Isabella turns them all down. She is still determined to marry Ferdinand of Aragon and they haven’t even met!

Ferdinand young

 

OK, you have to admit Ferdinand on the right looks better than Alphonso and they are roughly the same age. A bit sulky – but maybe the painter was on a go slow?

But King Henry sends her a letter (or something similar) telling her she must marry the King of Portugal or he’s going to lock her up.

She hides out in a town called Ocana where the local people like her.

Will this girl get any peace?

AFRICA FACTS

Like many who grew up in Europe or America I had most of the perks growing up – a telephone, car, a roof that didn’t leak, indoor bathroom and food on the table. We were not wealthy by any means but basic needs were met.

I also learned a little about the world from newspapers, magazines and much later the television.

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Photo by Dazzle Jam on Pexels.com

So, when I first arrived in Africa – Kenya – it was such a shock. The poverty, the shanty towns, the beggars, the half-clothed children. There was also the sharp contrast with the suited business men, the fashionable ladies – the wealth gap was enormous. I reacted as many a tourist would – at first though, I did learn not to give to the beggars – do it once and in milliseconds there is a crowd with their hands out.  I also learned to pay the protection money each time I left the car – refuse and risk four flat tyres, or scratched paintwork.

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The day my attitudes changed was when I saw a wee scrap of a child holding a brush, tin of polish and a piece of cardboard. He offered me a shoe shine for cents.

I agreed and every time I went into town I paid him to clean my shoes. Now, I had less respect for the beggars, I could harden my heart to those who wanted something for nothing.  It’s something most expats learn sooner rather than later.

Have you read any of my books yet? Want to take a peep? Why not click on this button.

http://www.amazon.co.uk/Lucinda-E-Clarke/e/B00FDWB914

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Till next time take care.

TRIALS AND TRAVEL

TRAVEL – PRAGUE

That first morning we made for the Charles Bridge – it was a focal point for most of the tours and I had booked plenty of them (I didn’t have the courage to admit to DH just how many)

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There are many bridges over the Vitava River, but you can’t miss the Charles Bridge as it is I think the only pedestrian bridge.

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It was built in the 14th century and, later, lined with statues and today there are street musicians, postcard sellers, portrait painters, musicians and lots of tourists.

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I felt very stupid when I learned that Prague was the capital seat of the kings of Bohemia. (Yes, a real place and not just a description for people wearing Laura Ashley outfits and flowers in their hair while setting fire to incense sticks). The city only became one in 1784 when Hradcany, Lesser Town, Old town and New Town were all combined into one.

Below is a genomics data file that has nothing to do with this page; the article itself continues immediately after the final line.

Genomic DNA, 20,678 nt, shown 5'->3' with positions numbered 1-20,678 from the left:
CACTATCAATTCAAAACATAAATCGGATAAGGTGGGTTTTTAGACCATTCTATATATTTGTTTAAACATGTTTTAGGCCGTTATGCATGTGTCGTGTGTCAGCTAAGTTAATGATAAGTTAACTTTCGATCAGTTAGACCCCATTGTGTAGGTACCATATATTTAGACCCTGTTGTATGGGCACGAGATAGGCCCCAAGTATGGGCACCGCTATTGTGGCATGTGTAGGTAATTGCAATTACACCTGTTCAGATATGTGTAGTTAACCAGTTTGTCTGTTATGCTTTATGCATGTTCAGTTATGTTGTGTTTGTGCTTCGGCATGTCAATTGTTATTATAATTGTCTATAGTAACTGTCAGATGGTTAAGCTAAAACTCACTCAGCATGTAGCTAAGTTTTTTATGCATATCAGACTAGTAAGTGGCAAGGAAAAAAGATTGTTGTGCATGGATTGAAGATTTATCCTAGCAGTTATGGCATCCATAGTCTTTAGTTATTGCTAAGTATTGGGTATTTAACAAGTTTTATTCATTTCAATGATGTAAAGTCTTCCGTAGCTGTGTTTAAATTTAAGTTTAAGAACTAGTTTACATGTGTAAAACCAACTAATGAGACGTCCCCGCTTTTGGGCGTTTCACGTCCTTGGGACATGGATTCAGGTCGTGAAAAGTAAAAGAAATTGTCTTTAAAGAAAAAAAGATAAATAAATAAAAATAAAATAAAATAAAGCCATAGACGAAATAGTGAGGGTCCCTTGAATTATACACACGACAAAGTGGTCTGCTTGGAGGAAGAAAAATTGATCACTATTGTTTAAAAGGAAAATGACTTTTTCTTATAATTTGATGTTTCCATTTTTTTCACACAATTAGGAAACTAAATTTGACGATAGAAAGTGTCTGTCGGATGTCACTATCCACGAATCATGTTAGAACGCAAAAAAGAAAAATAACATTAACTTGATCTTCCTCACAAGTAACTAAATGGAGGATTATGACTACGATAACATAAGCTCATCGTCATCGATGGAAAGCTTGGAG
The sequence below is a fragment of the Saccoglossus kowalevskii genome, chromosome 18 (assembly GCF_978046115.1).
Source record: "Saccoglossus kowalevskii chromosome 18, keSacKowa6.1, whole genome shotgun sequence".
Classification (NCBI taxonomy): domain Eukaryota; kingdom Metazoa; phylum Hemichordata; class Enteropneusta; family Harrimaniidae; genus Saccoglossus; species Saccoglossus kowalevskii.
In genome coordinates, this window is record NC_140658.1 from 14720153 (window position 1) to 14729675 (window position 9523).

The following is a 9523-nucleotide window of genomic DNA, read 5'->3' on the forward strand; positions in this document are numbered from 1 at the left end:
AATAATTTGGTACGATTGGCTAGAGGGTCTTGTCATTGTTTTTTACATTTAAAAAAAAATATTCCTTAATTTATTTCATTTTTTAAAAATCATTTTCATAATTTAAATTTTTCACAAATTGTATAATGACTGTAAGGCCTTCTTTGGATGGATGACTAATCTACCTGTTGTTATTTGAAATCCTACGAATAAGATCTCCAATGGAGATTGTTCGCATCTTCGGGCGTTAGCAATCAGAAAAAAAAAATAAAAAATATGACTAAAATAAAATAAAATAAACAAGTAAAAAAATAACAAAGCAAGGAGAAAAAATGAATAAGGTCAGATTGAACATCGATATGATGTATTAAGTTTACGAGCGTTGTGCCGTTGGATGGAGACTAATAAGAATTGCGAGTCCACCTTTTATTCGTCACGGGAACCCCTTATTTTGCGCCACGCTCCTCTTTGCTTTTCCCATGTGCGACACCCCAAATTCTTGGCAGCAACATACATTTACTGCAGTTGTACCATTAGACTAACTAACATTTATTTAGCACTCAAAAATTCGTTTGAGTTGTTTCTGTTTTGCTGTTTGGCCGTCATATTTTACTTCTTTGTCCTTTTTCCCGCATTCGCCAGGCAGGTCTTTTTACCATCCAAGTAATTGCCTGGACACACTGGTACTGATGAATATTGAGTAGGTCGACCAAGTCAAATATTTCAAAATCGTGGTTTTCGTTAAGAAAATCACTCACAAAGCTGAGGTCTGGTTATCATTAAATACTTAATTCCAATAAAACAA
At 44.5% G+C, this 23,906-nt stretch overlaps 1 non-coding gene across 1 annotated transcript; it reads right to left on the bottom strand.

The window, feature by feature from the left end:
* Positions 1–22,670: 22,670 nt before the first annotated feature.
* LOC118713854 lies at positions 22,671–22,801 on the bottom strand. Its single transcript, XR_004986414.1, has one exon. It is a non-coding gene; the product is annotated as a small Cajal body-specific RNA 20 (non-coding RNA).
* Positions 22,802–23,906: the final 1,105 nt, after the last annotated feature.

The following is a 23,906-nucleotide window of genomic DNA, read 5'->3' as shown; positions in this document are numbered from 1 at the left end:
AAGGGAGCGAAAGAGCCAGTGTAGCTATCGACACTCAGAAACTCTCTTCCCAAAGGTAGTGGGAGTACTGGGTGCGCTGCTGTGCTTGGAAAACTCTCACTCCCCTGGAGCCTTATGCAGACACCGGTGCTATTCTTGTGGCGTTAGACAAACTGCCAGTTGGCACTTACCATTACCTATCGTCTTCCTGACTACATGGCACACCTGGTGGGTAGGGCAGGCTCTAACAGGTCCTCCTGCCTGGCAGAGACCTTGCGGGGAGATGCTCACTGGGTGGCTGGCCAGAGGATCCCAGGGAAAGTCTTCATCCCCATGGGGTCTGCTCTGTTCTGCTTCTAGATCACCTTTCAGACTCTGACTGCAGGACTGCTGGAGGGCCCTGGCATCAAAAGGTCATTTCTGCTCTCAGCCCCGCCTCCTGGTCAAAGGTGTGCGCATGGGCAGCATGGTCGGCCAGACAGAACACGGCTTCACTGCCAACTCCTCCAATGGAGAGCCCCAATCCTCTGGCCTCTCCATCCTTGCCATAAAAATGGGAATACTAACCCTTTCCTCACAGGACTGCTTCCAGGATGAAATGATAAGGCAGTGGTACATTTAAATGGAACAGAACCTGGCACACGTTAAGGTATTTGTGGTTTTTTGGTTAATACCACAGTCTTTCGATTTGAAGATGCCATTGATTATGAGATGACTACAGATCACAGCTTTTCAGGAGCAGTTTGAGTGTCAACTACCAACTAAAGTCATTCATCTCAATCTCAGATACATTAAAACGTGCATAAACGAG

HISTORY ISABELLA OF SPAIN

All those important people come and ask Isabella to be queen of Castile now that her brother has been poisoned – but she tells them not a chance – Henry is still king and it would be a bit tactless of her, not to mention just a tad dangerous. There is another war as those top guys fight it out, but I won’t bother you with all that just skip to the end when Isabella and King Henry sign an agreement.

Richard of Gloucester

 

Brilliant, it says Isabella can chose her own husband (Hate to tell you but Henry has no intention of keeping his word).

Now the hoards flock to ask for her hand in marriage. Richard of Gloucester is one – later Richard III of England.

(Remember that little rumour about princes in the tower? – yes that one). Probably a lucky escape.

AFRICA FACTS

I know this next bit to be true, as several kind people who have left reviews have mentioned experiencing this as well.

So, you are home on leave and people ask you lots of questions about what it’s like and you tell them an amazing story or two. There are two reactions. Either eyes glaze over and you realise they are not listening or, they don’t believe you.

You shut up.

Or, they are fascinated and then say how much they wish they were living abroad as well.  “But you can,” we say – (in those days o’seas contracts were much easier to get). Then come the reasons – mortgage payments, family, current job, too big a risk, education, free medical care – the list is endless.

Yes, we had an amazing life full of highs and lows but as with everything there is a price to pay.

A few pics of people and places, both have crept into my books in one disguise or another.

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Lots more to read in any of my books.

http://www.amazon.co.uk/Lucinda-E-Clarke/e/B00FDWB914

Till next time, take care.